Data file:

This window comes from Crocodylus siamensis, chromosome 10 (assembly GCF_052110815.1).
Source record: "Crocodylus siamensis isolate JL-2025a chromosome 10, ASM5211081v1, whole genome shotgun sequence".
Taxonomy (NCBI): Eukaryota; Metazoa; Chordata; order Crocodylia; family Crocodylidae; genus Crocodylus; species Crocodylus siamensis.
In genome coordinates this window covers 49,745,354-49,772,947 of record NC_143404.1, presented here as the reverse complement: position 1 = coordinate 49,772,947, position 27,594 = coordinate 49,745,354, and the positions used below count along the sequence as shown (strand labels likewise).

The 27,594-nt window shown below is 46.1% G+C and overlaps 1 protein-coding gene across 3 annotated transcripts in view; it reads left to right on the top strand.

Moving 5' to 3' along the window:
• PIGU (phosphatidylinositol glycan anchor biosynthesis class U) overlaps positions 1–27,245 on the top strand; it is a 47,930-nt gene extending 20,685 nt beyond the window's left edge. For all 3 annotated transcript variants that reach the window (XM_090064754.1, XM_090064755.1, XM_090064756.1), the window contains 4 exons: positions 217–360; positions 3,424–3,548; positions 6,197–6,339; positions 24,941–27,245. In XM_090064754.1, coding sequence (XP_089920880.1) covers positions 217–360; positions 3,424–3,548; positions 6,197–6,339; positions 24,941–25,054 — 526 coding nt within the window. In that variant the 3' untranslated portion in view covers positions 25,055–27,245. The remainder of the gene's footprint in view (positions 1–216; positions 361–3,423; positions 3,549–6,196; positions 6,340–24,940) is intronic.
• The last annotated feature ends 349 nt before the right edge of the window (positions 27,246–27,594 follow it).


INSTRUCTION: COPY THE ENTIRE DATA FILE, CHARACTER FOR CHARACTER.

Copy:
This window comes from Crocodylus siamensis, chromosome 10 (assembly GCF_052110815.1).
Source record: "Crocodylus siamensis isolate JL-2025a chromosome 10, ASM5211081v1, whole genome shotgun sequence".
Taxonomy (NCBI): Eukaryota; Metazoa; Chordata; order Crocodylia; family Crocodylidae; genus Crocodylus; species Crocodylus siamensis.
In genome coordinates this window covers 49,745,354-49,772,947 of record NC_143404.1, presented here as the reverse complement: position 1 = coordinate 49,772,947, position 27,594 = coordinate 49,745,354, and the positions used below count along the sequence as shown (strand labels likewise).

The 27,594-nt window shown below is 46.1% G+C and overlaps 1 protein-coding gene across 3 annotated transcripts in view; it reads left to right on the top strand.

Moving 5' to 3' along the window:
• PIGU (phosphatidylinositol glycan anchor biosynthesis class U) overlaps positions 1–27,245 on the top strand; it is a 47,930-nt gene extending 20,685 nt beyond the window's left edge. For all 3 annotated transcript variants that reach the window (XM_090064754.1, XM_090064755.1, XM_090064756.1), the window contains 4 exons: positions 217–360; positions 3,424–3,548; positions 6,197–6,339; positions 24,941–27,245. In XM_090064754.1, coding sequence (XP_089920880.1) covers positions 217–360; positions 3,424–3,548; positions 6,197–6,339; positions 24,941–25,054 — 526 coding nt within the window. In that variant the 3' untranslated portion in view covers positions 25,055–27,245. The remainder of the gene's footprint in view (positions 1–216; positions 361–3,423; positions 3,549–6,196; positions 6,340–24,940) is intronic.
• The last annotated feature ends 349 nt before the right edge of the window (positions 27,246–27,594 follow it).